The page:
Technical Officer

  • $69,522 – $79,857 pa, plus 9.5% employer superannuation (HEW level 5)
  • Full-time
  • 12-month fixed-term appointment
  • Monash University, Clayton campus

The Centre for Geometric Biology and the Marine Evolutionary Ecology Group within the School of Biological Sciences at Monash University are seeking a Technical Officer to assist in a variety of research and administration tasks within these groups.

As the successful candidate you will be responsible for ensuring the smooth running of the lab including the maintenance of two long-term evolution experiments. You will have experience in maintaining aquatic organisms in laboratory settings while experience with phytoplankton cultures will be an advantage. Experience in running field ecology experiments in aquatic environments will also be highly regarded as travel to field sites and monitoring and maintaining field experiments will be required. Data mining projects will require familiarity with systematic literature review protocols coupled with a high level of computer literacy, including demonstrated experience in learning and adopting new software packages as required.

You will be required to take an active role in problem solving during research projects and for that reason we strongly encourage BSc Honours graduates in Ecology or Evolutionary Biology to apply.

Key selection criteria

  1. a tertiary qualification in ecology; or substantial relevant skills and work experience; or an equivalent combination of relevant experience and/or education/training
  2. Experience in maintaining aquatic organisms in laboratory settings and experience in aquatic fieldwork
  3. Sound analytical, technical and data analysis skills and a demonstrated capacity to apply effective technical methods, processes and systems
  4. Strong organisational skills, including the ability to set priorities, manage time and plan work to meet deadlines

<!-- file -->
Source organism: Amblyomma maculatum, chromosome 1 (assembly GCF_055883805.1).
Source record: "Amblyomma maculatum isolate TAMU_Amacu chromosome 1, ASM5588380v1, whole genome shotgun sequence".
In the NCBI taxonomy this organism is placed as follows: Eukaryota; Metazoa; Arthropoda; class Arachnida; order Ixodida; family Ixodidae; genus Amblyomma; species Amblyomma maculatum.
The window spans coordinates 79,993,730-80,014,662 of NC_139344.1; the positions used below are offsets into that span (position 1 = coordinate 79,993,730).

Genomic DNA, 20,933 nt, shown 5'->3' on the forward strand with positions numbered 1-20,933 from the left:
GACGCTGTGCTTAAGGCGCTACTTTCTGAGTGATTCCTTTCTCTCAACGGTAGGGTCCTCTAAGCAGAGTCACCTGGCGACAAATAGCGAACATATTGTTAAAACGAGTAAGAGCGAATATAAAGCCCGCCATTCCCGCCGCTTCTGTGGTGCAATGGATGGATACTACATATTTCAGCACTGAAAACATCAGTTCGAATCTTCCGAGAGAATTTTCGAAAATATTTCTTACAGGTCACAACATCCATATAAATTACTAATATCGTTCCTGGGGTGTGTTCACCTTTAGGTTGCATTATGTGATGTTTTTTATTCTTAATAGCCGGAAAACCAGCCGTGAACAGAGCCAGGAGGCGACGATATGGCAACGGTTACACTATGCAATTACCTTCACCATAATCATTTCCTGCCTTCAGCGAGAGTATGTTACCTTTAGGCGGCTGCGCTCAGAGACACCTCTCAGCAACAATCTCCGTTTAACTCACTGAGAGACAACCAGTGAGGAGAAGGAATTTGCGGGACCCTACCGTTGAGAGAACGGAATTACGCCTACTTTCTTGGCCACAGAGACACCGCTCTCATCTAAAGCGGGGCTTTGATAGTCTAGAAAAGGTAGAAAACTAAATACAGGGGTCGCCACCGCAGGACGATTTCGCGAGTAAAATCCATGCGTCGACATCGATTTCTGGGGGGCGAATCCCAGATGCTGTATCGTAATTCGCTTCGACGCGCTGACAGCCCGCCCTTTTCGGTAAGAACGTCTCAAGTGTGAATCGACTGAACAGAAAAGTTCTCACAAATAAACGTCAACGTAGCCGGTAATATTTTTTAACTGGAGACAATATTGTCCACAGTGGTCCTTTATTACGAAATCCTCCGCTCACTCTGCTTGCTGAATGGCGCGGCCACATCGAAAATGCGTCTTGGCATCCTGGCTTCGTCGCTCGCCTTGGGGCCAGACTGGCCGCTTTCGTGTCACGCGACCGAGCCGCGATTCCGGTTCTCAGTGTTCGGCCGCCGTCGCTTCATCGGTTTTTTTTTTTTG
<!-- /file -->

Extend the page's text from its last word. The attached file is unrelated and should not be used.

5. Ability to develop basic operating procedures and provide oversight, guidance and training in relation to technical processes and use of specialised equipment
  6. Ability to work as an effective member of a team as well as independently under general supervision
  7. Strong attention to detail and accuracy and ability to adhere to protocols, standards and guidelines, including ethical research principles as required
  8. Well-developed communication skills, including the ability to draft a range of documentation
  9. Experience with research or laboratory technology including equipment and software or a demonstrated ability to quickly adapt to and learn new systems

Enquiries to Professor Dustin Marshall on +61 3 9902 4449

Closing date: 11:55 pm AEST, Tuesday 1 June 2021

For more information, or to apply, refer to the Monash University website.

Plastic responses to changes in environment are not necessarily adaptive

Phenotypic plasticity is a term familiar to evolutionary biologists. It refers to the ability of an organism to respond to a changing environment by changing its physical properties – its phenotype. For example, metabolic rate changes with temperature and resource availability.

We usually assume that such changes are adaptive, that is, changes are in the same direction as selection and so will increase the fitness (reproductive output) of the organism in that environment. But, importantly, we don’t usually test for the adaptive significance of phenotypic plasticity because we don’t typically estimate selection in different environments when we assess plasticity.

Lukas Schuster and his supervisors, Craig White and Dustin Marshall, used the model species Bugula neritina to investigate whether changes in metabolic rates in response to different field environments are an example of adaptive phenotypic plasticity. To their surprise they found that, while Bugula exhibited plasticity in metabolic rate, it was not adaptive.